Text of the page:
Friday, July 31, 2009

Border to Border Ride Day 12

Day Twelve

Start – Menlo Park, CA 9:50am

End – Simi Valley, CA 7:05pm

The final day. We knew it when we set out, 4000 miles and then pau, no more trip. We joked about just doing it backwards, turning around and heading back to Canada like hippies during the draft. Or to Iowa and the birthplace of Captain James Tiberius Kirk. But we had to head south and finish what we started, though one bike and two riders lighter.

Too Good’s parents had been wonderful to us the night before and fed us again this morning. It was great to see my friends too. Missed them. The girls, Lillypad and Stitches, left in the U-Haul, taking the shorter, more boring route, and we headed towards the coast. (Ed. Note: The doctor’s verdict on Stitches sickness- a asthma attack which had been going on for three days. She’s a tough chick, barely complained, and she couldn’t breathe! Almost makes me glad Lillypad’s bike broke down. Her shoulder has been slowly getting worse as well. A bad thing that couldn’t have happened at a better time.)

It got cold and foggy fast and it wasn’t long before we pulled over to layer up. (Ed. Note: I was cold, I hadn’t put on my jacket before we left. I wasn’t about to pull a Sidekick and stop us because I was a little chilly. Luckily, even heated grips are no match for Bay Area chills. Machismo rules!) Our coastward commute was otherwise uneventful and soon we reached the 1. Like yesterday, northern and central California’s coastline is more foreboding than friendly, but even the twisties today weren’t all that difficult. We’re weathered veterans of all kinds of roadways by now, we can do this road with one hand. In fact, I did just that for most of the day. Why not? Easy day.

The only drama came from the cager corner. Kalifornia drivers are officially the worst of any of the eight states we spent time in. They don’t get out of the way, they don’t look around, and that new cell phone law is working real well. (Ed. Note: I could have texted this entire journal and no cops would have noticed.) So we were impatient and leap-frogged past a dozen too-slow-for-us drivers down the 1. (Ed. Note: That, by the way, is both fun and scary. Two lane highways on the coast are not meant for passing. All the more reason to get your gigantic helping-the-terrorists-win tank out of my way.) That’s exciting. Nerve-wracking. But exciting.

After paying $4.00/gallon for petrol in Big Sur (Ed. Note: Isn’t it nice that we can complain about $4.00 gas because it’s rare again?) we got back on it. At some point in the last few days I developed a new law: The Coastal Road Rule. This Rule states that if a road follows exactly the coast it shall be a fun motorcycle road. (Ed. Note: I live in Hawaii, thou shalt not question the Coastal Rod Rule.) However, the Coastal Road Rule comes complete with the Coastal Road Rule Corollary: This Rule can, and will, be rendered null and void by any number of things up to and including weather, rock slides, random acts of nature and, as always and most often, idiotic acts of cagers. Damn cagers spoil everything.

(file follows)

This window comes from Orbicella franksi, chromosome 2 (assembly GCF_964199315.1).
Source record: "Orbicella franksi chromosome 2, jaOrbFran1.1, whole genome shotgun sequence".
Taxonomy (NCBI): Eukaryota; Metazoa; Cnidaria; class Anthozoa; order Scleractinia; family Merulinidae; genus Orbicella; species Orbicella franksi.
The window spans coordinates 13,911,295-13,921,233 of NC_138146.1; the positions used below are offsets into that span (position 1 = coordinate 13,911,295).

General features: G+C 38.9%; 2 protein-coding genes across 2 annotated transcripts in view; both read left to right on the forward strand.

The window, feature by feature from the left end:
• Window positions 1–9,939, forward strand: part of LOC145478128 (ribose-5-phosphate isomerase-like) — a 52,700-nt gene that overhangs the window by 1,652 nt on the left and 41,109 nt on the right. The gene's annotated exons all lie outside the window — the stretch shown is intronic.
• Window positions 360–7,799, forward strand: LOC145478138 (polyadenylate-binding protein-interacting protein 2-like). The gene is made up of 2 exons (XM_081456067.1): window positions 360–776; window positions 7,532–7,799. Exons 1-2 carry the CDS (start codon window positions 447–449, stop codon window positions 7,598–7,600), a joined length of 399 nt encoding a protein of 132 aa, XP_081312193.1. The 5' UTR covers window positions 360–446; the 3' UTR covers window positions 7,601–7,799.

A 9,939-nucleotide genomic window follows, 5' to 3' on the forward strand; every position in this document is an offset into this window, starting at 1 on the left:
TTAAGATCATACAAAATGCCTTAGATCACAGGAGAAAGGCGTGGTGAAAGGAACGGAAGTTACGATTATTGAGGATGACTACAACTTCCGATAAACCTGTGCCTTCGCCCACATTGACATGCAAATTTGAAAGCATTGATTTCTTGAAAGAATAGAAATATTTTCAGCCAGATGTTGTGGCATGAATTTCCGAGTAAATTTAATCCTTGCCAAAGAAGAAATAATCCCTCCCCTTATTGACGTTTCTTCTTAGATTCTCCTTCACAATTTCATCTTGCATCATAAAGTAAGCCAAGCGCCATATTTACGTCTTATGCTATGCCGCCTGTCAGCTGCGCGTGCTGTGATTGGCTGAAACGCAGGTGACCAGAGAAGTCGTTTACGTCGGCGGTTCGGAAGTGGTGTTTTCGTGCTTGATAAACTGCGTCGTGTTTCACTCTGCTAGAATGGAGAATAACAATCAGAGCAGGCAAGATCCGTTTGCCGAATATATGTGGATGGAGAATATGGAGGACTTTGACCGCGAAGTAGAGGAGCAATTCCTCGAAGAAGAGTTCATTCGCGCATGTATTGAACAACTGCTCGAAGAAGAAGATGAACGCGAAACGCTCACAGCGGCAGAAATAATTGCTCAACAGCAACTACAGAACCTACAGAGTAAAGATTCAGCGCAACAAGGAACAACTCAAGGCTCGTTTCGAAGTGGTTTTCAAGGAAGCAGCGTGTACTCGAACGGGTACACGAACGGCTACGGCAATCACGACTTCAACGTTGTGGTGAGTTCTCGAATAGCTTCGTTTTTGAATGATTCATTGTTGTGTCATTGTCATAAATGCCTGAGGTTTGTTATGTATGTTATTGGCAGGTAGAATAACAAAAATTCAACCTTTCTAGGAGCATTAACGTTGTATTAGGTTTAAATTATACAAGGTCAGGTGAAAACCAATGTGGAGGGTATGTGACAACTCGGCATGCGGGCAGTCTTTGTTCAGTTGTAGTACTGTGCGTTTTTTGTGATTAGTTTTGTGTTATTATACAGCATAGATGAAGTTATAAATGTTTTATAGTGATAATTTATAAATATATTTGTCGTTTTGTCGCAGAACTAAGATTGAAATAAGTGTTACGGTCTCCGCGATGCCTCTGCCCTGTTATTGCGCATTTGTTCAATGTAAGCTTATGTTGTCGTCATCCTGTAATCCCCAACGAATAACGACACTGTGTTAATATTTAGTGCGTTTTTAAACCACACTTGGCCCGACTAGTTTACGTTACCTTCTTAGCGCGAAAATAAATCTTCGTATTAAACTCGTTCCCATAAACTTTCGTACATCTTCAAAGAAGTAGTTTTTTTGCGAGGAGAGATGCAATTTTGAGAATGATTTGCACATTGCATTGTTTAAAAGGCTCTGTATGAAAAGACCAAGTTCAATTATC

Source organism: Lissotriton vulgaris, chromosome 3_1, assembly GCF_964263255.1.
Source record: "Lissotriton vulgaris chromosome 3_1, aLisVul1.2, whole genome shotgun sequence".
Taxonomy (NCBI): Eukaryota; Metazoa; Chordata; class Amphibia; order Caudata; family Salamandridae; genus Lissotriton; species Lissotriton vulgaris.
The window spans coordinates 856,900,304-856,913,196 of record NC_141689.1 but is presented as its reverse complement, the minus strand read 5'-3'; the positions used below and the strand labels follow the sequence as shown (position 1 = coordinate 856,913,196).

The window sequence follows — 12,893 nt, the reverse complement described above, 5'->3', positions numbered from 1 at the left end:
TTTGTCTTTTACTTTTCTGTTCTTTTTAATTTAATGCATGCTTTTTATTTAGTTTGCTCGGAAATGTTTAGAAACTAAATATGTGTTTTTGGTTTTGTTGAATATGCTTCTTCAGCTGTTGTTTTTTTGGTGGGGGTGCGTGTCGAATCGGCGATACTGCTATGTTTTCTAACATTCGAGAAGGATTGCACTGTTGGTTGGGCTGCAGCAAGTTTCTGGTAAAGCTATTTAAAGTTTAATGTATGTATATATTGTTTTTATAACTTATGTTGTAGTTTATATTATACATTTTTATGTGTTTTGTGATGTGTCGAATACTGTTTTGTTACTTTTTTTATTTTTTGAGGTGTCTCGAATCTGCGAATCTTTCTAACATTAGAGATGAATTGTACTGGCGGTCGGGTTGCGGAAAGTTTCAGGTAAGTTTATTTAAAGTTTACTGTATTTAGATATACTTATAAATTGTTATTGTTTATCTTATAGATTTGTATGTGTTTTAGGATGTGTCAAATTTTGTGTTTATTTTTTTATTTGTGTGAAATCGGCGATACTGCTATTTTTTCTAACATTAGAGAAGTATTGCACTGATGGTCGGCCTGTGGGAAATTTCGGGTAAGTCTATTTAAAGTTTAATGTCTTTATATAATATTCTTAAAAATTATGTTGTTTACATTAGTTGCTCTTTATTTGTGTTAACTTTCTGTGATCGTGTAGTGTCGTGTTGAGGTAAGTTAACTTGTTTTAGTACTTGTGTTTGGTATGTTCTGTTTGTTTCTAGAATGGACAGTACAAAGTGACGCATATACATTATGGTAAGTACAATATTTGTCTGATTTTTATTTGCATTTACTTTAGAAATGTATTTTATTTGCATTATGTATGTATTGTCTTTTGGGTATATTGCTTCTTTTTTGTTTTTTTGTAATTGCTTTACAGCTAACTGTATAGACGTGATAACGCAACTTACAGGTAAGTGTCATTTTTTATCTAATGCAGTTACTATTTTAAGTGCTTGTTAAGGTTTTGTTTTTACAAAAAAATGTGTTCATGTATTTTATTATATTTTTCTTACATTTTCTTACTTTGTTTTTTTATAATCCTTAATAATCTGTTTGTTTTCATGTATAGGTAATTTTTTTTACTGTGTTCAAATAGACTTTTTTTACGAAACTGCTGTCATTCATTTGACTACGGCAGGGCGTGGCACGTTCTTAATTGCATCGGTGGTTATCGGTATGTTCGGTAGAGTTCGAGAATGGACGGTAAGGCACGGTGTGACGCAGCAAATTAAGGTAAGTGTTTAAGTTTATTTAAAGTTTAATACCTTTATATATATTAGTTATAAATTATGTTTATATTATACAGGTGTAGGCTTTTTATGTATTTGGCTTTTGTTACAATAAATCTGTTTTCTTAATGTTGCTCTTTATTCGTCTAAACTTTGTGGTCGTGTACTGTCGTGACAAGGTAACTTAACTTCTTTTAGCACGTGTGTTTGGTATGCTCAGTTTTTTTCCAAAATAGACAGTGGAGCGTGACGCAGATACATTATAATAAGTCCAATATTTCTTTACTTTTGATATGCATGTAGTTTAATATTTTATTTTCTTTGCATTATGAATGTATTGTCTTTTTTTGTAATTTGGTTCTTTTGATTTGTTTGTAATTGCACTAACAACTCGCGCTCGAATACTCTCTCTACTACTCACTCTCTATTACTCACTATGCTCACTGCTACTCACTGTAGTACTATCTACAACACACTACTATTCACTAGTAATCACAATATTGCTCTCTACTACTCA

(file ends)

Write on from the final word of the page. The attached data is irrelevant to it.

Honestly though, we’ve been pretty lucky as far as cagers go. The last two days have been by far the worst (Ed. Note: Though the start of Utah was by far the scariest). Like I mentioned yesterday, we were not around too many cars for most of the trip so it’s an unpleasant awakening.

Outside of San Simeon we stopped to check out the elephant seals that congregate on the beach near Hearst Castle. Cool. Stitches would have liked it. Too Good also met the bravest squirrel in the history of ever. He must have been the head-chief squirrel. (Ed. Note: The bull goose squirrel? “I wanna watch the World Series of Nut Gathering Nurse Ratchet! Raise your paw chief!) Came right up to Too Good’s boots and looked him in the eye. Too Good was mildly concerned about a rogue squirrel attack. Thankfully, the squirrel moved on peacefully and an interspecies incident was avoided. (Ed. Note: Because it has to be done, and was done constantly… SQUIRREL!)

It got more depressing from there. The 1 and the 101 used to be my backyard and, as such, are familiar roads. Sad to be back where I know where I am. I liked being surprised. That’s when I knew it was over.

Bad highway hypnosis for the very end, straight freeway, some traffic, and on into Simi Valley. Not the best ride of the trip, but you can’t argue with a 400+ mile day at the end of a 12 day trek. It’s good to be back…and not. I want to go again.

407 miles today

4131 miles total*

*All mileage based on the trip on my bike. Papa Rocket’s numbers are a little different. Close enough for bikers.

No comments:

Post a Comment